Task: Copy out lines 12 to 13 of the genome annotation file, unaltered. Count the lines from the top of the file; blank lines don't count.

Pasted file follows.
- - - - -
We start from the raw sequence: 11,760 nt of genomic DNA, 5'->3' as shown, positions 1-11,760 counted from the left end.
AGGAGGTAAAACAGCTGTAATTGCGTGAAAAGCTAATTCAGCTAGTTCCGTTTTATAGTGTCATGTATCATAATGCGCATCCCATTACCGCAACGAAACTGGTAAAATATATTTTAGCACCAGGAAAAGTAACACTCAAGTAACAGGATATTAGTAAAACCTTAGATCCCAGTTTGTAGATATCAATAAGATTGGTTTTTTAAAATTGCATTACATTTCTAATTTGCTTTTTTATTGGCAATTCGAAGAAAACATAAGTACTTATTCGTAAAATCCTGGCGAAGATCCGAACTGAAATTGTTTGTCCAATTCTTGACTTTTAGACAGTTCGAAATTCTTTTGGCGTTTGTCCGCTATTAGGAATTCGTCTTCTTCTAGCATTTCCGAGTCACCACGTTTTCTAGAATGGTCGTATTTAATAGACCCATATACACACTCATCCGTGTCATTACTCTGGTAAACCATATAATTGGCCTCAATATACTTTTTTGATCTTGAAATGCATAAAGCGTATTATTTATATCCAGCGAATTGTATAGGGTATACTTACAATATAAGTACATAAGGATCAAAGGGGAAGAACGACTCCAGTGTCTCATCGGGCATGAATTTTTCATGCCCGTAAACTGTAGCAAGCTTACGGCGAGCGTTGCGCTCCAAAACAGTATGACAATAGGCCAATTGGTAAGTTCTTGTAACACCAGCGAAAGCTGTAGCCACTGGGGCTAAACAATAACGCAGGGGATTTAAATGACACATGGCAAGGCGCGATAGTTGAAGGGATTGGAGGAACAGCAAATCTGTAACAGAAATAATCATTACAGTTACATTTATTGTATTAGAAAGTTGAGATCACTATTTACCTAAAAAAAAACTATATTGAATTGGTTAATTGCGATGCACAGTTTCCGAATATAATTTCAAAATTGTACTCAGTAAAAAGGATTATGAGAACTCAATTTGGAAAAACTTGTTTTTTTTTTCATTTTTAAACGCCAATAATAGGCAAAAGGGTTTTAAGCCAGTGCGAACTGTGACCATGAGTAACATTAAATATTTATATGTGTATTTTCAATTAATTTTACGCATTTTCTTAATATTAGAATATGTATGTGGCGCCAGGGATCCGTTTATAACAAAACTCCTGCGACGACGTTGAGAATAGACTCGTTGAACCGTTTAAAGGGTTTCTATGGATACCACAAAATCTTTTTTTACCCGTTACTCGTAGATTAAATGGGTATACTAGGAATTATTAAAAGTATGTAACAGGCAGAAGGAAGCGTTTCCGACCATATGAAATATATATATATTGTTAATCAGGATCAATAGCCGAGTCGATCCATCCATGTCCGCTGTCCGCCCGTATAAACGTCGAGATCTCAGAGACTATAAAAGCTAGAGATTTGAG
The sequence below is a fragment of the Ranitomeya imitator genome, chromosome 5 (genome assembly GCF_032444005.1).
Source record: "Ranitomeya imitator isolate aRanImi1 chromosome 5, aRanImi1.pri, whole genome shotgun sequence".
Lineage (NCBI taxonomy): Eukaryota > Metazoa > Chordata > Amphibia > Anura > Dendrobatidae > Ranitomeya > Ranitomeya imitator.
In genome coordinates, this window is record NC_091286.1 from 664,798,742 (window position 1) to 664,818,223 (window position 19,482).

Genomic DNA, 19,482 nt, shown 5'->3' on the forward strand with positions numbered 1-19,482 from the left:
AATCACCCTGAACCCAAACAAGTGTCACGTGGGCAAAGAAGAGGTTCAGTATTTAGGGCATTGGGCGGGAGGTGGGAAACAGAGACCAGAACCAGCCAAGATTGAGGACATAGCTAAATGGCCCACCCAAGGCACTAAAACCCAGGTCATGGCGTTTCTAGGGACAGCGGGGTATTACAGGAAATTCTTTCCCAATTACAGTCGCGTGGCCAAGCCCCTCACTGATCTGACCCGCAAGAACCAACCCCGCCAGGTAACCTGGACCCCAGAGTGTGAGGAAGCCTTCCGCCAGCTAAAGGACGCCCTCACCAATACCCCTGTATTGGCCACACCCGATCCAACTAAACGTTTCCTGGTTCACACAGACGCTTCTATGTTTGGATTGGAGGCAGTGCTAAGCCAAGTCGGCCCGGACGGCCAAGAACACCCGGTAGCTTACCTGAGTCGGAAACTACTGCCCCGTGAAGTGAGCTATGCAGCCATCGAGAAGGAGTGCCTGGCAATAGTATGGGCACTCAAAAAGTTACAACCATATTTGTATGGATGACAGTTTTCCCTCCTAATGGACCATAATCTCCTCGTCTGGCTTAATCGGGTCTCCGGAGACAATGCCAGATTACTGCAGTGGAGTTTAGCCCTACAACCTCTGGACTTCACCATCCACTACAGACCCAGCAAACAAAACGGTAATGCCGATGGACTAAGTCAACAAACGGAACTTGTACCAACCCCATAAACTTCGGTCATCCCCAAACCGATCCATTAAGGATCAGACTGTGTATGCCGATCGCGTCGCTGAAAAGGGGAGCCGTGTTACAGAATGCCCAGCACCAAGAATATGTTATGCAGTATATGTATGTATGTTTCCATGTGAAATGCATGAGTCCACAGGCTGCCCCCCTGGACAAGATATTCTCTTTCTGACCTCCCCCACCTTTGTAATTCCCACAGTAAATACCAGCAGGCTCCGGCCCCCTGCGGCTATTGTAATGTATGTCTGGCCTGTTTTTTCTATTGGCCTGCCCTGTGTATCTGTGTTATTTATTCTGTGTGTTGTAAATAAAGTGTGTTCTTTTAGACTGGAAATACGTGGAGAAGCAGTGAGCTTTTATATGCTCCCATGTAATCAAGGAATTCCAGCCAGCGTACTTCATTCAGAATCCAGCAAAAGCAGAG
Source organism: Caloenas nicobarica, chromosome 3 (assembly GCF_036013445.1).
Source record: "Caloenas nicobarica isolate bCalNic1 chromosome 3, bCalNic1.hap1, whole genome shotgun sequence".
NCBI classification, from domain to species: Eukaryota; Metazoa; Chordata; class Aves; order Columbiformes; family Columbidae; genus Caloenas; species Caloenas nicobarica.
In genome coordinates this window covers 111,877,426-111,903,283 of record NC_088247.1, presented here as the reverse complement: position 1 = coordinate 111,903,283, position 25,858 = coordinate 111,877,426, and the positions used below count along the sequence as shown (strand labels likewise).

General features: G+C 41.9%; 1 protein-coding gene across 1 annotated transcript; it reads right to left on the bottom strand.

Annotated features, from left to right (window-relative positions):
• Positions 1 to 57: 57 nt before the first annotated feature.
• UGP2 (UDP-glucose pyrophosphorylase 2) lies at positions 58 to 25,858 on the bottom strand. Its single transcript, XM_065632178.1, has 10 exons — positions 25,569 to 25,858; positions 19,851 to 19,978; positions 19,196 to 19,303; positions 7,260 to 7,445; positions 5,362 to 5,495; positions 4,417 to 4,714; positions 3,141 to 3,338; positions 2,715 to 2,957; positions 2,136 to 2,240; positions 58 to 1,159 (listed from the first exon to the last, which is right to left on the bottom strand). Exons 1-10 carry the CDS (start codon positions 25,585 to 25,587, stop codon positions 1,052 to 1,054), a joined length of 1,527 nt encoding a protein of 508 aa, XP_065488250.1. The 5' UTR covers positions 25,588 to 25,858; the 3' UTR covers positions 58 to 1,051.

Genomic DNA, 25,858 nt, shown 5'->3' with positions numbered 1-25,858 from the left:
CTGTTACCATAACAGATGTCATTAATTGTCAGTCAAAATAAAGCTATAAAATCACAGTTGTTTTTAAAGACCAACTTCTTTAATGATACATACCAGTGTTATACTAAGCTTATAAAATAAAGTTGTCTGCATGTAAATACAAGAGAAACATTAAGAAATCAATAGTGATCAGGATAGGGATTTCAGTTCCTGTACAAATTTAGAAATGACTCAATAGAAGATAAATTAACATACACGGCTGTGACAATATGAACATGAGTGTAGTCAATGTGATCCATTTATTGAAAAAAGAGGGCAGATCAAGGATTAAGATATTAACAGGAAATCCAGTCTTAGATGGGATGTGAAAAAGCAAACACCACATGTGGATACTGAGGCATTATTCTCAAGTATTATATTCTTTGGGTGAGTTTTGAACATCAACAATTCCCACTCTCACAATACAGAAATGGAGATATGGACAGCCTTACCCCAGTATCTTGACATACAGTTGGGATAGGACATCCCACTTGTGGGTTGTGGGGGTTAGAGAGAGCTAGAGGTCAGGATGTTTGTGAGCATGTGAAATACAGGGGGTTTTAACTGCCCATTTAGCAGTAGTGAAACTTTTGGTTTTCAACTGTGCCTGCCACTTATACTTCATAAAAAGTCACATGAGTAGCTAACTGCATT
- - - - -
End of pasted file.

In genome coordinates this window covers 111,877,426-111,903,283 of record NC_088247.1, presented here as the reverse complement: position 1 = coordinate 111,903,283, position 25,858 = coordinate 111,877,426, and the positions used below count along the sequence as shown (strand labels likewise).

General features: G+C 41.9%; 1 protein-coding gene across 1 annotated transcript; it reads right to left on the bottom strand.